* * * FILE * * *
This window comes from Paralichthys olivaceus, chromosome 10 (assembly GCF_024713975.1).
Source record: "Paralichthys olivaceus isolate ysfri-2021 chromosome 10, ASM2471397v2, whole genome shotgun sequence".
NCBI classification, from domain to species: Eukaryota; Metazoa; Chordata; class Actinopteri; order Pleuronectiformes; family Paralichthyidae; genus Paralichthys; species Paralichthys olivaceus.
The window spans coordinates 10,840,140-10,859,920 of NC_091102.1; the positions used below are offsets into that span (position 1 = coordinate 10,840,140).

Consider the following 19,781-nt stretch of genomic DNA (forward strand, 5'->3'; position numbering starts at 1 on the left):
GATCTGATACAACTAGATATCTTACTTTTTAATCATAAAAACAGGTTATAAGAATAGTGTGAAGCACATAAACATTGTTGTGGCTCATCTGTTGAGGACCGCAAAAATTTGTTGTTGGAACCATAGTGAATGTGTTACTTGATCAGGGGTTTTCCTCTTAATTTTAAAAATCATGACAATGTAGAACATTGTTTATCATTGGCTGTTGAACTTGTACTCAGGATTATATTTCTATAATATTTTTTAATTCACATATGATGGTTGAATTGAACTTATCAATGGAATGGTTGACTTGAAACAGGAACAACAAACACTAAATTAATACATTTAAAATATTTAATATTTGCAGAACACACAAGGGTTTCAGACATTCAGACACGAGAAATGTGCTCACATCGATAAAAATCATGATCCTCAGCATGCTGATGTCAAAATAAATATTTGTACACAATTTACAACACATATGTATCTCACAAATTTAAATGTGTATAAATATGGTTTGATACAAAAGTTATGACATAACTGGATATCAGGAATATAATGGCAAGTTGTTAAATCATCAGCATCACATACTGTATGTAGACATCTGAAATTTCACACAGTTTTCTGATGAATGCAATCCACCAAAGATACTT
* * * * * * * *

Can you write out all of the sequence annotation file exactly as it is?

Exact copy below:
This window comes from Paralichthys olivaceus, chromosome 10 (assembly GCF_024713975.1).
Source record: "Paralichthys olivaceus isolate ysfri-2021 chromosome 10, ASM2471397v2, whole genome shotgun sequence".
NCBI classification, from domain to species: Eukaryota; Metazoa; Chordata; class Actinopteri; order Pleuronectiformes; family Paralichthyidae; genus Paralichthys; species Paralichthys olivaceus.
The window spans coordinates 10,840,140-10,859,920 of NC_091102.1; the positions used below are offsets into that span (position 1 = coordinate 10,840,140).

Consider the following 19,781-nt stretch of genomic DNA (forward strand, 5'->3'; position numbering starts at 1 on the left):
GATCTGATACAACTAGATATCTTACTTTTTAATCATAAAAACAGGTTATAAGAATAGTGTGAAGCACATAAACATTGTTGTGGCTCATCTGTTGAGGACCGCAAAAATTTGTTGTTGGAACCATAGTGAATGTGTTACTTGATCAGGGGTTTTCCTCTTAATTTTAAAAATCATGACAATGTAGAACATTGTTTATCATTGGCTGTTGAACTTGTACTCAGGATTATATTTCTATAATATTTTTTAATTCACATATGATGGTTGAATTGAACTTATCAATGGAATGGTTGACTTGAAACAGGAACAACAAACACTAAATTAATACATTTAAAATATTTAATATTTGCAGAACACACAAGGGTTTCAGACATTCAGACACGAGAAATGTGCTCACATCGATAAAAATCATGATCCTCAGCATGCTGATGTCAAAATAAATATTTGTACACAATTTACAACACATATGTATCTCACAAATTTAAATGTGTATAAATATGGTTTGATACAAAAGTTATGACATAACTGGATATCAGGAATATAATGGCAAGTTGTTAAATCATCAGCATCACATACTGTATGTAGACATCTGAAATTTCACACAGTTTTCTGATGAATGCAATCCACCAAAGATACTT